University startups are unique in the world of business and entrepreneurship, translating research conducted at and owned by universities into market-ready products - a complex process that requires a combination of scientific, technical, legal, business, and financial skills to be successful. Startups have the potential to generate revenue for universities, enhance faculty recruitment and retention, create jobs, and create investment opportunities for venture capitalists and entrepreneurs. Research to Revenue presents the first-ever comprehensive guide to understanding, starting, and managing university startups. By systematically describing the process of translating academic research into commercial enterprises, Don Rose and Cam Patterson give a thorough, process-oriented, and practical set of guidelines that cover not only best practices but also common - and avoidable - mistakes. They detail the key factors and components that contribute to a successful startup, explain what makes university startups unique, delineate the steps of building and managing them, and describe how to foster and maintain startups at a university. Written for faculty and staff working on campus, tech-transfer officers, university administrators, and venture capitalists unfamiliar with university structures, Research to Revenue ensures that any reader unfamiliar with technology commercialization and entrepreneurship will understand the fundamentals of the process, including intellectual property rights, fund-raising, and business models. This work is an invaluable resource for the successful formation and well-managed operation of university startups.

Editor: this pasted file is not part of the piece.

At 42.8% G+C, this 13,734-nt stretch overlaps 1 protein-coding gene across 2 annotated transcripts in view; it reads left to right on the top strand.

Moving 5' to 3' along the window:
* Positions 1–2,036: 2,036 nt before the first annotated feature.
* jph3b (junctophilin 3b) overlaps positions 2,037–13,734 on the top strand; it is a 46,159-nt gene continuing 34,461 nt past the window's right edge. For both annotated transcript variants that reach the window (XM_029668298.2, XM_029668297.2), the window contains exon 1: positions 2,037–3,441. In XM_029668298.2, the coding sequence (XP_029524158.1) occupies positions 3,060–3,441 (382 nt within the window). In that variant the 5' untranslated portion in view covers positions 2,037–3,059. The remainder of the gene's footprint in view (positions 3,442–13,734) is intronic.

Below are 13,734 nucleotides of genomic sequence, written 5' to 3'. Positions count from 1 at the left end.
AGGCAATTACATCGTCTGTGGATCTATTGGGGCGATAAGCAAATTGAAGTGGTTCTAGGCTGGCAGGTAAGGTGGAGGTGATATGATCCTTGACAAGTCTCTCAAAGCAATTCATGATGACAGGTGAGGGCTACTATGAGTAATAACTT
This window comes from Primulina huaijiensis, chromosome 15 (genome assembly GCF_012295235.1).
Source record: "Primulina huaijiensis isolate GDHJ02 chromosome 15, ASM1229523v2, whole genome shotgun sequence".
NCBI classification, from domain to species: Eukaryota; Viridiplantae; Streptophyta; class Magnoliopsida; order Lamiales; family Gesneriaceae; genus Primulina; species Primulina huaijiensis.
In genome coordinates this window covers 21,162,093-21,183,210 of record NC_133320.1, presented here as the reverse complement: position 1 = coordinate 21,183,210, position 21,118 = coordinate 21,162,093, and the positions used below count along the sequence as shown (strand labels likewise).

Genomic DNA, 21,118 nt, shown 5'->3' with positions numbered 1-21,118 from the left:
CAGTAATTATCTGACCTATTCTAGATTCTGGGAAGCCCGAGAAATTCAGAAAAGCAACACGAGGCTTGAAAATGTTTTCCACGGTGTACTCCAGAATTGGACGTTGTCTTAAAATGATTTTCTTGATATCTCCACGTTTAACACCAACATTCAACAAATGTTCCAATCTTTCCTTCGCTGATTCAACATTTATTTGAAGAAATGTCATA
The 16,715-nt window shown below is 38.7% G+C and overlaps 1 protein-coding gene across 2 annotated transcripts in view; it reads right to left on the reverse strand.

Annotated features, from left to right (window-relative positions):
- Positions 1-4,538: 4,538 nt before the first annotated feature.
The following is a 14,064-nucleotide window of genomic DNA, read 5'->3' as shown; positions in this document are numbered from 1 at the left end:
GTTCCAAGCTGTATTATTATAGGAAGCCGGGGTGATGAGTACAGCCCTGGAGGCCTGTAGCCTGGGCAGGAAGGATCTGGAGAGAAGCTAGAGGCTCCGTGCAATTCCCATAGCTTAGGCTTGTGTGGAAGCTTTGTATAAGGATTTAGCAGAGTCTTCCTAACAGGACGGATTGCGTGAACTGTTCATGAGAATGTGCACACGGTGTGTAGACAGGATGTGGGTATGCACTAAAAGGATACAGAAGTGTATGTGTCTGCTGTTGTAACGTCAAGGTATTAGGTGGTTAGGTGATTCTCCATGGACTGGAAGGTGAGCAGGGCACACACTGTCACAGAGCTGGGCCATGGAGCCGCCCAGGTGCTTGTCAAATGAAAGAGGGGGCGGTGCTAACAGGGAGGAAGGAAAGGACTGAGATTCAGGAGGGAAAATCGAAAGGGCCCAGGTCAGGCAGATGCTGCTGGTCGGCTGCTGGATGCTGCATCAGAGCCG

Publisher: The University of North Carolina Press
Number of pages: 320
Weight: 825 g
Dimensions: 235 x 155 x 30 mm
A solid introduction to the process of commercializing laboratory-discovered innovations through the startup approach.--Science
Explore[s] the unique facets of university entrepreneurship, from recognizing when theoretical research can result in practical products to managing conflicts of interest between faculty and administrations. A complex and timely topic.--BizEd